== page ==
Ireland could face a "lost decade" similar to that suffered by Japan in the 1990s if banks do not learn how to lend to "new, viable enterprises", the Central Bank's chief economist has warned.
A European banking union that "breaks the link" between banks and governments was the best way to get credit flowing into the economy, preventing a "lost decade" like the one that followed Japan's property bust in 1991, Lars Frisell said.
"Ireland's banks today face great economic uncertainty and pressure to deleverage that stifle their ability or willingness to supply the economy with credit at reasonable costs," the Swedish-born economist said during a speech in Luxembourg.
He made the comments at a conference hosted by the European Court of Justice.
The comments echo the findings of a survey of Irish small and medium-sized enterprise (SMEs) companies yesterday.
It found that just 4pc of SMEs thought the Government was doing enough to support lending to the sector, which is crucial to job creation.
Some 88pc of SME owners believe more could be done to get credit flowing, according to the survey by business lender Close Brothers.
The lack of credit flowing to SMEs has been hotly debated in recent months.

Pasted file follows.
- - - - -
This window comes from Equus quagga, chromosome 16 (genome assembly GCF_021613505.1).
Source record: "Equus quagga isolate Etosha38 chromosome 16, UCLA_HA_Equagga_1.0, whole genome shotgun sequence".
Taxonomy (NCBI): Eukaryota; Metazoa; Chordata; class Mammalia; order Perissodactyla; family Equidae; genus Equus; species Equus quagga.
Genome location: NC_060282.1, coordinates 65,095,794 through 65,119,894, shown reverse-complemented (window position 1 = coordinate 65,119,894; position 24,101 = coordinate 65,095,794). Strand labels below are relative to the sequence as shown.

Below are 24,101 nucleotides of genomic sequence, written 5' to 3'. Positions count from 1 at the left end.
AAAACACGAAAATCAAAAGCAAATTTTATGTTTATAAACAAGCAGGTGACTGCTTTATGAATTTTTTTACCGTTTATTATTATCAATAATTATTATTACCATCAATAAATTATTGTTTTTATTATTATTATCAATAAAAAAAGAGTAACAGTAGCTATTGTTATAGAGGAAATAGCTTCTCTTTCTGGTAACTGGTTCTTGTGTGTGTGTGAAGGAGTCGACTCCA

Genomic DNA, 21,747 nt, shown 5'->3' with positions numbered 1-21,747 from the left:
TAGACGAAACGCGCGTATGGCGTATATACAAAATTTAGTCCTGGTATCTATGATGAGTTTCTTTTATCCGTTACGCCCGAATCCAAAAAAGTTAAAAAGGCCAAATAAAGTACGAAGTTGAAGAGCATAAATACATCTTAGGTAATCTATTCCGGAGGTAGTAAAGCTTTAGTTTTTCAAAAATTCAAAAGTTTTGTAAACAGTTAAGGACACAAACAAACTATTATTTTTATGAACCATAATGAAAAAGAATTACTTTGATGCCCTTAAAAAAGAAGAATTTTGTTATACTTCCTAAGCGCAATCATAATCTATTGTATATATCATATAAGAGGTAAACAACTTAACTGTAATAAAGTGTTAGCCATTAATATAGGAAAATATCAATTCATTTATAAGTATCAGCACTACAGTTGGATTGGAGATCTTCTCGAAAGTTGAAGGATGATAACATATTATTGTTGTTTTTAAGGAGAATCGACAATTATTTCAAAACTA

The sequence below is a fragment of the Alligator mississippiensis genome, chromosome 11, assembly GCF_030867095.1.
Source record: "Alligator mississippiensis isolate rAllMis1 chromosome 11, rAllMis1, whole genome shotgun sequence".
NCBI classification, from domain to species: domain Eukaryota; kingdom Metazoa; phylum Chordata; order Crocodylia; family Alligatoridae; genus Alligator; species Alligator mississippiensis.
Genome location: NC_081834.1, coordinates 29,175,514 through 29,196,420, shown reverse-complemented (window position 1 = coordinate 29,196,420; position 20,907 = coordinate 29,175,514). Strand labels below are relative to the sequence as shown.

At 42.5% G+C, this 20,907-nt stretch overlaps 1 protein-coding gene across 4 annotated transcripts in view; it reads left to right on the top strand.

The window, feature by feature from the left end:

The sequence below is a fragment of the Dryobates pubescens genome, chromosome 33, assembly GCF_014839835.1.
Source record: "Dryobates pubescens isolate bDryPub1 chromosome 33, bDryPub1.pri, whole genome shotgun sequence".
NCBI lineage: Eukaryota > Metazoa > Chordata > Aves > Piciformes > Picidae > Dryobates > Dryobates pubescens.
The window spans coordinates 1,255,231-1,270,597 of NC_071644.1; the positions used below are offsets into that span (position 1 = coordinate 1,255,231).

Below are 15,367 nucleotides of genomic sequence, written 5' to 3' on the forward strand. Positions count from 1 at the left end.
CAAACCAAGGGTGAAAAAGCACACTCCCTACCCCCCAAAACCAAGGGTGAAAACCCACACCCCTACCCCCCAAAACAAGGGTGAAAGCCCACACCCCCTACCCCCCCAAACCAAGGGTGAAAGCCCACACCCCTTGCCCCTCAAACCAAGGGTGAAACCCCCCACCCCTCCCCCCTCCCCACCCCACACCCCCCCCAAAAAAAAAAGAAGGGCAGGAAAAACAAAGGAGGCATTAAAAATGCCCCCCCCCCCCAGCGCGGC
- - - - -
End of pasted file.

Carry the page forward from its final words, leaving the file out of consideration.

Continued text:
Banks say they are willing to lend and blame low demand from businesses.
Business leaders and politicians say the banks could do more.
In his speech, Mr Frisell backed the planned European banking union, saying it could end the situation where banks linked to a weakened state and states linked to weakened banks were dragging each other down.
"The mere suspicion that a state may not be able to meet its debt obligations – correctly or incorrectly – leads to higher bank risk, higher funding costs, more expensive credit to the real economy."
Irish banks churned out "a reckless flow of credit" to fuel the property bubble but were now unable or unwilling to lend, Mr Frisell said.
It leaves Ireland and other European countries facing a situation similar to that suffered by Japan during its "lost decade", he said.
The experience there was that "many of its banks failed to shift their credit supply to new, viable enterprises" after their property bust.
"States in this position are chasing their own tail," said Mr Frisell.
He said a banking union could act as a "circuit-breaker" that could meet banks' need for capital and liquidity without damaging governments' balance sheets.